Want To Enjoy Your Food More? Eat It Upside Down, Or Something

We've heard numerous times that eating mindfully can help us enjoy our food more and potentially curtail overeating. Of course that sounds great in theory, but when I have six minutes before I need to be out the door, and the dog still needs to be let out, and my phone's beeping at me, mindful eating gets tossed in favor of cheese cubes stuffed in my face straight from the fridge drawer. Even when we have time to eat a sit-down meal, it's hard to retrain our brains to think about each bite.

New research from The Ohio State University, though, points to a simple (yet bizarre) fix: Eating food in unconventional ways may help us focus on what we like about it. In what has to be one of the stranger food experiments we've come across recently, researchers asked participants to eat popcorn with chopsticks and lap up water like a cat (alternatively, participants could sip water funneled out of a shipping envelope... what?). They found that people enjoyed food and drink more when they consumed it in novel ways, likely because it nudges your brain to focus on the task of eating.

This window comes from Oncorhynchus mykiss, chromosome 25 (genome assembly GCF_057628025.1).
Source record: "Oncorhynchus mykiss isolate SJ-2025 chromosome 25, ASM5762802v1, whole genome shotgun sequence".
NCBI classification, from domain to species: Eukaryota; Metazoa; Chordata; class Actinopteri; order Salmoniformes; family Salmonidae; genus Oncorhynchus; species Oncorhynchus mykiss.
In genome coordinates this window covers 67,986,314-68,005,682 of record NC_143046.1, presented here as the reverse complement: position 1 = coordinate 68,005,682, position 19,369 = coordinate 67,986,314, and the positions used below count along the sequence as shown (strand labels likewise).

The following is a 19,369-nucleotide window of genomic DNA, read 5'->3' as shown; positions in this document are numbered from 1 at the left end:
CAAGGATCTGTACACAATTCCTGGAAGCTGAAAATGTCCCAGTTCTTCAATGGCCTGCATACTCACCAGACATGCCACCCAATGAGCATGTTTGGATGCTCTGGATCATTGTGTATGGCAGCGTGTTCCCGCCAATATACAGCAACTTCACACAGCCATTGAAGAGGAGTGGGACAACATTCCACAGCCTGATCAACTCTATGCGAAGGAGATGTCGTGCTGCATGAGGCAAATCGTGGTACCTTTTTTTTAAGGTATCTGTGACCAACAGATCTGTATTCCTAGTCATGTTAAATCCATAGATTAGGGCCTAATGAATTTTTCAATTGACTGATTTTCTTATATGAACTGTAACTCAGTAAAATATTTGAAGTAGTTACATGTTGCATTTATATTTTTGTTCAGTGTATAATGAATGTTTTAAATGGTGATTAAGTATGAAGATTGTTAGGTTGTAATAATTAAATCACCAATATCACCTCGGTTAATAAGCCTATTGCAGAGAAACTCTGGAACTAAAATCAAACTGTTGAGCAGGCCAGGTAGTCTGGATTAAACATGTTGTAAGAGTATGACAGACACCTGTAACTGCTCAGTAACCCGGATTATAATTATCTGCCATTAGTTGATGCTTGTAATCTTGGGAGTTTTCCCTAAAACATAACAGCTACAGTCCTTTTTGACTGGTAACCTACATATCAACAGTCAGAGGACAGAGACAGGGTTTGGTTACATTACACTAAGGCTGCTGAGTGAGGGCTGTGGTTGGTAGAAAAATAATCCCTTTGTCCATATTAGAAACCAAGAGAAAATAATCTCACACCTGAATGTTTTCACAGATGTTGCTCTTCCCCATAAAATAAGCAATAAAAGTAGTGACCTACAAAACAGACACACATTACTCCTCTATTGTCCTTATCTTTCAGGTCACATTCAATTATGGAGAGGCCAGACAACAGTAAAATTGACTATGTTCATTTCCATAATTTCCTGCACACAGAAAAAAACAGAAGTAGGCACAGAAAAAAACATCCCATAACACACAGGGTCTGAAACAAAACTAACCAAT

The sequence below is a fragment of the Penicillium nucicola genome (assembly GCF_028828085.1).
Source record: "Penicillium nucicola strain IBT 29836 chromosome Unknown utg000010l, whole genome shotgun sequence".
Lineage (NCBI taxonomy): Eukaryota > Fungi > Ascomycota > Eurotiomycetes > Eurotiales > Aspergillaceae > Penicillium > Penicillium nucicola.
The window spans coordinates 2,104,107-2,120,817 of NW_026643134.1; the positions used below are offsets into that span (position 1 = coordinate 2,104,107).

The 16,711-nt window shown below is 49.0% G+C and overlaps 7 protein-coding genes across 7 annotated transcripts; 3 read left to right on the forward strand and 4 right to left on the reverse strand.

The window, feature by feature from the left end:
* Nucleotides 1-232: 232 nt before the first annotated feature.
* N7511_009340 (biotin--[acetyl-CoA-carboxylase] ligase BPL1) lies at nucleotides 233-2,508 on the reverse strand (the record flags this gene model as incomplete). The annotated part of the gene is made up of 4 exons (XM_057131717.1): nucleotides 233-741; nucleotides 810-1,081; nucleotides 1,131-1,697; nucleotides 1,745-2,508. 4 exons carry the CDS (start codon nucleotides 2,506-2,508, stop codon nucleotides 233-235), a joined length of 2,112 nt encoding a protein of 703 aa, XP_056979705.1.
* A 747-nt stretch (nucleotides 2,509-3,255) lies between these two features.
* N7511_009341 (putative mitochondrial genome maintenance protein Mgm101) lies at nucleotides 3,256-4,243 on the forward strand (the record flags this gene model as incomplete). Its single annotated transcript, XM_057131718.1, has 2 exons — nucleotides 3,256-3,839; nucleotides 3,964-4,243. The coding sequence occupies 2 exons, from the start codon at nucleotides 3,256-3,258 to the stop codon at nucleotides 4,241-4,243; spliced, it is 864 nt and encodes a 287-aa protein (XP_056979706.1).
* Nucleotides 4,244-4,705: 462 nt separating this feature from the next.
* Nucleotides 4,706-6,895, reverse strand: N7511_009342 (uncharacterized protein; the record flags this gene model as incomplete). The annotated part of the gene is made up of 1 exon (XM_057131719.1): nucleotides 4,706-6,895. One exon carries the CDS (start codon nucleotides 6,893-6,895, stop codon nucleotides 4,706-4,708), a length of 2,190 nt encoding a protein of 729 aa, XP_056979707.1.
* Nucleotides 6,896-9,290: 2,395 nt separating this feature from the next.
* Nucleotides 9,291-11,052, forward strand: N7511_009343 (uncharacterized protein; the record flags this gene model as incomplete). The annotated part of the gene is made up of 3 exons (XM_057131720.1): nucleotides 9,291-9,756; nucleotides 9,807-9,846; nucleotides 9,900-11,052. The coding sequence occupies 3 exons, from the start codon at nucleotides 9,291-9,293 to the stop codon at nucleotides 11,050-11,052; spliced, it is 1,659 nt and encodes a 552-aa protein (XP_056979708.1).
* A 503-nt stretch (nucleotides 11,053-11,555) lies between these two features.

The methodology involved asking people to eat a food like popcorn two ways: first, with their hands; then, with chopsticks or in some other new method. People reported enjoying the food more after eating it in a strange manner. When the experiment was repeated—when people were asked to eat popcorn with chopsticks again—they enjoyed it the same amount as eating with their hands, suggesting that once a behavior has become more familiar, we're less likely to focus on the experience.

Researchers say that people could test this themselves and evaluate whether it helps them enjoy food more. They suggest eating a slice of pizza normally, then eating the next one with a knife and fork. Or, if you regularly eat at your kitchen table, you could try eating in another room or outside. Or, if you normally eat soup with a spoon, maybe you could use a crazy straw, balance on your head, hum a song, and find out that your kid swiftly posted your dinnertime act to YouTube.